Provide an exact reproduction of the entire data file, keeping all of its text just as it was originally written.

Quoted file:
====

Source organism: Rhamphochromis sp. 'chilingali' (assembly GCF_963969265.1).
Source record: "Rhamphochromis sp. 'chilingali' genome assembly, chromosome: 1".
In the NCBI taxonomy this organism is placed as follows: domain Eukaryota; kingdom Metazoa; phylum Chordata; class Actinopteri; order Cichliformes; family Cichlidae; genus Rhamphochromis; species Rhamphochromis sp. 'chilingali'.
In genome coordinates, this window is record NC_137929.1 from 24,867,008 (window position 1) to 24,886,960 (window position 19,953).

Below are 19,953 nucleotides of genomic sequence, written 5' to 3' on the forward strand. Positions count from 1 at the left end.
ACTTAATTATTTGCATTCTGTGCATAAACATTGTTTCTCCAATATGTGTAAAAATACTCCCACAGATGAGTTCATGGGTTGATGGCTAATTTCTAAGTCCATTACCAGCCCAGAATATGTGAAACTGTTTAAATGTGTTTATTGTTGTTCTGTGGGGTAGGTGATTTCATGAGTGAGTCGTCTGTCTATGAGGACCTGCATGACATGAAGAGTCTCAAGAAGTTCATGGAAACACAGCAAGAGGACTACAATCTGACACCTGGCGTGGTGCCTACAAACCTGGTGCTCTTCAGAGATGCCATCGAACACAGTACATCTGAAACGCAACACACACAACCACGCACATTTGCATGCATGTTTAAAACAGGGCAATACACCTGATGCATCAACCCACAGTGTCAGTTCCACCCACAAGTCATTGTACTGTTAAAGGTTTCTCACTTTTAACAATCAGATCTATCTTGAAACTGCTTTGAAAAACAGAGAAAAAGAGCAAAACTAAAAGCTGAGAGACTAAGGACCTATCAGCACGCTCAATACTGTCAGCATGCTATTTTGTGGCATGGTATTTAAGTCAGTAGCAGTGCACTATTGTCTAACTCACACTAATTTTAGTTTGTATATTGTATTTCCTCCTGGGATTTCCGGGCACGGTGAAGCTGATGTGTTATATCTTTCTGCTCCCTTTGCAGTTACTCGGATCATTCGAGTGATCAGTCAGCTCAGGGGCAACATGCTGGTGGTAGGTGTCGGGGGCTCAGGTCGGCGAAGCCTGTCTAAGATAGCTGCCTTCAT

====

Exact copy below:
Source organism: Rhamphochromis sp. 'chilingali' (assembly GCF_963969265.1).
Source record: "Rhamphochromis sp. 'chilingali' genome assembly, chromosome: 1".
In the NCBI taxonomy this organism is placed as follows: domain Eukaryota; kingdom Metazoa; phylum Chordata; class Actinopteri; order Cichliformes; family Cichlidae; genus Rhamphochromis; species Rhamphochromis sp. 'chilingali'.
In genome coordinates, this window is record NC_137929.1 from 24,867,008 (window position 1) to 24,886,960 (window position 19,953).

Below are 19,953 nucleotides of genomic sequence, written 5' to 3' on the forward strand. Positions count from 1 at the left end.
ACTTAATTATTTGCATTCTGTGCATAAACATTGTTTCTCCAATATGTGTAAAAATACTCCCACAGATGAGTTCATGGGTTGATGGCTAATTTCTAAGTCCATTACCAGCCCAGAATATGTGAAACTGTTTAAATGTGTTTATTGTTGTTCTGTGGGGTAGGTGATTTCATGAGTGAGTCGTCTGTCTATGAGGACCTGCATGACATGAAGAGTCTCAAGAAGTTCATGGAAACACAGCAAGAGGACTACAATCTGACACCTGGCGTGGTGCCTACAAACCTGGTGCTCTTCAGAGATGCCATCGAACACAGTACATCTGAAACGCAACACACACAACCACGCACATTTGCATGCATGTTTAAAACAGGGCAATACACCTGATGCATCAACCCACAGTGTCAGTTCCACCCACAAGTCATTGTACTGTTAAAGGTTTCTCACTTTTAACAATCAGATCTATCTTGAAACTGCTTTGAAAAACAGAGAAAAAGAGCAAAACTAAAAGCTGAGAGACTAAGGACCTATCAGCACGCTCAATACTGTCAGCATGCTATTTTGTGGCATGGTATTTAAGTCAGTAGCAGTGCACTATTGTCTAACTCACACTAATTTTAGTTTGTATATTGTATTTCCTCCTGGGATTTCCGGGCACGGTGAAGCTGATGTGTTATATCTTTCTGCTCCCTTTGCAGTTACTCGGATCATTCGAGTGATCAGTCAGCTCAGGGGCAACATGCTGGTGGTAGGTGTCGGGGGCTCAGGTCGGCGAAGCCTGTCTAAGATAGCTGCCTTCAT